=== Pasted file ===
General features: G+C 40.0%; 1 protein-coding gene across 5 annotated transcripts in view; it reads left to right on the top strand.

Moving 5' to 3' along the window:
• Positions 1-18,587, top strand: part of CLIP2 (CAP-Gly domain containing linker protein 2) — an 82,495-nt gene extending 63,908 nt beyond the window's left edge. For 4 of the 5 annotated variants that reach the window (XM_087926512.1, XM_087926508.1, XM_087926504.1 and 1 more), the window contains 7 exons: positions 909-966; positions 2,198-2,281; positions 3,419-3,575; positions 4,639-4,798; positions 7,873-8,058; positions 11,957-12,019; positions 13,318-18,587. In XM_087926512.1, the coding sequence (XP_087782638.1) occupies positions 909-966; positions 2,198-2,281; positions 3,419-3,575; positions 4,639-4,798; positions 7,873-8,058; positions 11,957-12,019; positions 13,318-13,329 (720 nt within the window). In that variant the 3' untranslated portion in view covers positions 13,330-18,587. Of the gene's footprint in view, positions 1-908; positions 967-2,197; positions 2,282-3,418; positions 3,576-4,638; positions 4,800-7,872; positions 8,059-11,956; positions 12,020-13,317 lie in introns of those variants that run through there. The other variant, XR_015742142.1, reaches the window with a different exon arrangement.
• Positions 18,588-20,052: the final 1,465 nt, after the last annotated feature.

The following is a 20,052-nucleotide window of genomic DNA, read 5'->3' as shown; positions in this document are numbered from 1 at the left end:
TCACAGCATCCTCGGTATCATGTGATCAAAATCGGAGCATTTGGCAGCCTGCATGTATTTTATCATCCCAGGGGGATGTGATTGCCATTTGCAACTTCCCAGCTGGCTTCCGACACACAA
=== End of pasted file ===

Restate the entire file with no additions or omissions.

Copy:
General features: G+C 40.0%; 1 protein-coding gene across 5 annotated transcripts in view; it reads left to right on the top strand.

Moving 5' to 3' along the window:
• Positions 1-18,587, top strand: part of CLIP2 (CAP-Gly domain containing linker protein 2) — an 82,495-nt gene extending 63,908 nt beyond the window's left edge. For 4 of the 5 annotated variants that reach the window (XM_087926512.1, XM_087926508.1, XM_087926504.1 and 1 more), the window contains 7 exons: positions 909-966; positions 2,198-2,281; positions 3,419-3,575; positions 4,639-4,798; positions 7,873-8,058; positions 11,957-12,019; positions 13,318-18,587. In XM_087926512.1, the coding sequence (XP_087782638.1) occupies positions 909-966; positions 2,198-2,281; positions 3,419-3,575; positions 4,639-4,798; positions 7,873-8,058; positions 11,957-12,019; positions 13,318-13,329 (720 nt within the window). In that variant the 3' untranslated portion in view covers positions 13,330-18,587. Of the gene's footprint in view, positions 1-908; positions 967-2,197; positions 2,282-3,418; positions 3,576-4,638; positions 4,800-7,872; positions 8,059-11,956; positions 12,020-13,317 lie in introns of those variants that run through there. The other variant, XR_015742142.1, reaches the window with a different exon arrangement.
• Positions 18,588-20,052: the final 1,465 nt, after the last annotated feature.

The following is a 20,052-nucleotide window of genomic DNA, read 5'->3' as shown; positions in this document are numbered from 1 at the left end:
TCACAGCATCCTCGGTATCATGTGATCAAAATCGGAGCATTTGGCAGCCTGCATGTATTTTATCATCCCAGGGGGATGTGATTGCCATTTGCAACTTCCCAGCTGGCTTCCGACACACAA